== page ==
In my previous post, I addressed objections that are often brought up as barriers to supporting Buttigieg in the primary. I am embarrassed to say that I forgot one of the most important ones.
Buttigieg is not a person of color or a woman.
My own journey as a Feminist Buttigieg supporter
I can’t say that this is not a valid objection, because it is well past time in this country that we have a female President. I’ve struggled myself to come to terms with being a feminist and a Buttigieg supporter, with well-qualified women running in this race.
For me, I had to really take a look at the things that were important to me in our next President – and make sure that the things that Buttigieg brings to the table are more than enough to outweigh the advantages of supporting a female candidate. I had to know that even if I overcorrect and give female candidates an edge, Buttigieg would still come out on top in my evaluation.
What Buttigieg must do to earn my continued faith
It has also been vitally important to me that any male candidate that has my support is more than just “not a misogynist”. A male candidate winning the Democratic primary damn well better be prepared to be a Feminist and an active advocate of the rights of women and an active partner in understanding and solving for the challenges facing women. That includes all of the intersectional groups, such as women of color, trans women, trans women of color, single mothers, and more.
To this point, I do not think there is any male candidate that comes close to Buttigieg on these issues*. It’s not just the issues that he focuses attention on – addressing the challenges of trans women of color, the maternal mortality rate of black mothers, and the absolute necessity of a woman’s right to control her own body and healthcare. It is also the little things, like deliberately and consistently using the phrases “she or he”, “woman or man”, “hers or his” – putting women first in all of the simple, everyday ways that women have always been put second.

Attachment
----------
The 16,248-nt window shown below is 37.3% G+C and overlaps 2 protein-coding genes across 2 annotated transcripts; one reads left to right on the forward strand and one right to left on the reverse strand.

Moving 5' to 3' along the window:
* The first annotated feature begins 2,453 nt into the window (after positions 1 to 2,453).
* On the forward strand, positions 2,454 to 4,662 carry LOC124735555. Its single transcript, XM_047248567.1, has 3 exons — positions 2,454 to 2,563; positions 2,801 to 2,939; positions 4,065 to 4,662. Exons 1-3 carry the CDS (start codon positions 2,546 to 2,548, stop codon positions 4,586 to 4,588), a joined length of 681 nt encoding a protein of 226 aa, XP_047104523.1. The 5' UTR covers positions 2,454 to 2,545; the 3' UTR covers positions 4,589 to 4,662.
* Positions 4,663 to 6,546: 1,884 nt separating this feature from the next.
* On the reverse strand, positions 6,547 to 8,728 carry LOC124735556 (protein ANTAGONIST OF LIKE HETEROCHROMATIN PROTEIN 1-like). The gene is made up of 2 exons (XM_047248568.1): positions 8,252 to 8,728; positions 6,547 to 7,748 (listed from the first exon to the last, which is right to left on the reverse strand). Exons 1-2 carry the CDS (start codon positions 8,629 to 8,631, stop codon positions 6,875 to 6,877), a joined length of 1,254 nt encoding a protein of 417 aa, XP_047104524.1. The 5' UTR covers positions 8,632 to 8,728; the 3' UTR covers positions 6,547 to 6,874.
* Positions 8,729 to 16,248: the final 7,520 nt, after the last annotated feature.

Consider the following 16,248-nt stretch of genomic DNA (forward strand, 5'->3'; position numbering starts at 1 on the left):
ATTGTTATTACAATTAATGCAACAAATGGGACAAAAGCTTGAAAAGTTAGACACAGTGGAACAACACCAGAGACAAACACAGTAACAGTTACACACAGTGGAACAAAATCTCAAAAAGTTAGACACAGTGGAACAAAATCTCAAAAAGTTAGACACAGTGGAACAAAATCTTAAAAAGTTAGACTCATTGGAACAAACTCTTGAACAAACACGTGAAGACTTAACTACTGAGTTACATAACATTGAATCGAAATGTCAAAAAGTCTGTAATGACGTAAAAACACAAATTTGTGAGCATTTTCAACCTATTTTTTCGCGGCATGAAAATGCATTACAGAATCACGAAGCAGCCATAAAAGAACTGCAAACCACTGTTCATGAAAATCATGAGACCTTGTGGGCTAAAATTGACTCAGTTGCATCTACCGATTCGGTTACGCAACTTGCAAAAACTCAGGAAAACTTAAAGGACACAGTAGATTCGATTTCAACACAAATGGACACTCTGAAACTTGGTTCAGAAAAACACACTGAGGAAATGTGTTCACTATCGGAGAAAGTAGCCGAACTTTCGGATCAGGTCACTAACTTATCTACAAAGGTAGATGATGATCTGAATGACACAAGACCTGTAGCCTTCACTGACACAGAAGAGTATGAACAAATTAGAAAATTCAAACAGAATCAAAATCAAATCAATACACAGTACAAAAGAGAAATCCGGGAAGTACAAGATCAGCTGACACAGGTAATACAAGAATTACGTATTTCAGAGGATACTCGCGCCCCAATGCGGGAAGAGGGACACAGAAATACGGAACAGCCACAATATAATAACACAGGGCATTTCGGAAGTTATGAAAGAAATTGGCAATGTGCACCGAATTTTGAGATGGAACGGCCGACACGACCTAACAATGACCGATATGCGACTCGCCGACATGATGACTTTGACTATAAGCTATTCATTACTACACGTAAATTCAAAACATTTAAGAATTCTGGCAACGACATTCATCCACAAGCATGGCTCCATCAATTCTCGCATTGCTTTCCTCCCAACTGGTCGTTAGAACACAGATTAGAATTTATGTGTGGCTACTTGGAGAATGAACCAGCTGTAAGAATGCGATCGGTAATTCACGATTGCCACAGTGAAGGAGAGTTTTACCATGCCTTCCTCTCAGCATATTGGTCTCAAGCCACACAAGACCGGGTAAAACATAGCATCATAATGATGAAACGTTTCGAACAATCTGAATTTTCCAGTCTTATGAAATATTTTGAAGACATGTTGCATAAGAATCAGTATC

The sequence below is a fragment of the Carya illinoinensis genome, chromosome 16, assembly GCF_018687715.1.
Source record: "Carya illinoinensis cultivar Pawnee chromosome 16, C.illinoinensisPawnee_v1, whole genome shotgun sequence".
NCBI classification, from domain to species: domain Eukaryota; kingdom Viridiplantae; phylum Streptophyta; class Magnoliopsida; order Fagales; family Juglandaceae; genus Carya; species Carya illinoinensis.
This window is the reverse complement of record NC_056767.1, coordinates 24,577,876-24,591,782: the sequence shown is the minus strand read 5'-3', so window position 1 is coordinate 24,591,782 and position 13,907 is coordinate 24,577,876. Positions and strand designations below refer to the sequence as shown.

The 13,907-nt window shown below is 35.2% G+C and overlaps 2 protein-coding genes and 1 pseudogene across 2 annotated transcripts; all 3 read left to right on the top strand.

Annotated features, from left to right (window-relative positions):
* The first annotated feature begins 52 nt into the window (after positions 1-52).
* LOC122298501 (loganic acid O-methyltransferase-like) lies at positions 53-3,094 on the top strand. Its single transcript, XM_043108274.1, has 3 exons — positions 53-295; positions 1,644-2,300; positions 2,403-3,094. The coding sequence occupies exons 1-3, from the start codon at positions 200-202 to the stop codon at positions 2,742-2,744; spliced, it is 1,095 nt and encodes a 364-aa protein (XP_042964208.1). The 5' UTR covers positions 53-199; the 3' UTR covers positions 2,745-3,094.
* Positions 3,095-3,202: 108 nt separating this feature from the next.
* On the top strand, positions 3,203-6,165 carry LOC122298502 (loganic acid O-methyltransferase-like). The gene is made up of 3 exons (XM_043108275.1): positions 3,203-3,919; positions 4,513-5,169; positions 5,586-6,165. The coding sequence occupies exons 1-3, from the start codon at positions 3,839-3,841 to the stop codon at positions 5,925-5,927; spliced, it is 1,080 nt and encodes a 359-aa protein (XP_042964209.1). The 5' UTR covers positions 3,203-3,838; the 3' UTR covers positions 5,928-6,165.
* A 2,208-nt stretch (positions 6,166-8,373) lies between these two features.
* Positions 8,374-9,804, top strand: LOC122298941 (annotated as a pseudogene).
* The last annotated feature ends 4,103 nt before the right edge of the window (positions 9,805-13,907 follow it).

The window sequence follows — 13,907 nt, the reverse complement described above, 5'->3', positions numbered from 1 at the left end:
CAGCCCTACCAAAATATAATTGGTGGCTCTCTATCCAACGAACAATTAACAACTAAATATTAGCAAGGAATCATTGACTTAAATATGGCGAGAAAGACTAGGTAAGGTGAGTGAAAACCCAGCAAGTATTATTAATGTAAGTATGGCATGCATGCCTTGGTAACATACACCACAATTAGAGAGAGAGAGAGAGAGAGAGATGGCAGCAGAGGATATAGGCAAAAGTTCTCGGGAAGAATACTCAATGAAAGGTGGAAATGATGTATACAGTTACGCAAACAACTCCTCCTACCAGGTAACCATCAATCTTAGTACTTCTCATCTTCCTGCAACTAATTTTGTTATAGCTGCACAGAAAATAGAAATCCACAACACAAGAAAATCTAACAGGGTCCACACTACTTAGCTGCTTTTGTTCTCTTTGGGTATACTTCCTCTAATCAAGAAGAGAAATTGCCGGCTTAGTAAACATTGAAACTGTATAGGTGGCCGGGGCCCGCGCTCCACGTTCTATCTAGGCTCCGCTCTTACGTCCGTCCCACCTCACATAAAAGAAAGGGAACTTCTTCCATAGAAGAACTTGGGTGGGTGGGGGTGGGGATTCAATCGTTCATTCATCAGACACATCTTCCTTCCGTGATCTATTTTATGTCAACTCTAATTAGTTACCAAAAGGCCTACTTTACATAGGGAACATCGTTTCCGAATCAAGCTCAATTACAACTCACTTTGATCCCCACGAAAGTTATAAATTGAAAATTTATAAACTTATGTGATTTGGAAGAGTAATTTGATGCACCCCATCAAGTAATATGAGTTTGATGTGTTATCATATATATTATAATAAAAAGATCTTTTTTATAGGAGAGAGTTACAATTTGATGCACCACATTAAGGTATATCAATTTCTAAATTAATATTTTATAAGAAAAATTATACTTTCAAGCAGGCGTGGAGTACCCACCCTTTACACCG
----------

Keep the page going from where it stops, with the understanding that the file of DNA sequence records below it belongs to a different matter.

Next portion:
Buttigieg has also specifically acknowledged that if a male candidate – particularly a white male candidate – should win the Democratic nomination, he must be committed to an administration that is genuinely diverse, with women and persons of color in all levels of the administration.
It’s what he hasn’t done that has also earned my faith
In addition to the things that Buttigieg needs to keep doing, it is also what he hasn’t done that has earned my trust. While being an openly gay man could be used as the diversity card to get out of tough conversations about privilege, he has refused to play that game. He may acknowledge that being gay is still a challenge in the world we live in. He talks about his ability to stand up to bullies, such as our current President, as a result of being used to homophobic attacks. But he never uses the fact that he’s gay as “proof” that he understands the challenges of other marginalized groups.
Did I forget any other objections? I can’t believe that I forgot this one in my original post. Thankfully, Pete brought it up himself in his HRC speech tonight.
* Updated 5/19/19 – When I originally wrote this, I felt like Buttigieg was doing the most among male candidates to talk about issues facing women. In fairness, I may have just been paying more attention to him – and certainly given the recent abortion bans in several states, more male candidates have been really explicit about their perspective. I have been impressed, specifically, with Cory Booker on these issues – and again, I suspect that my original dismissal of him here was due to simply not paying enough attention.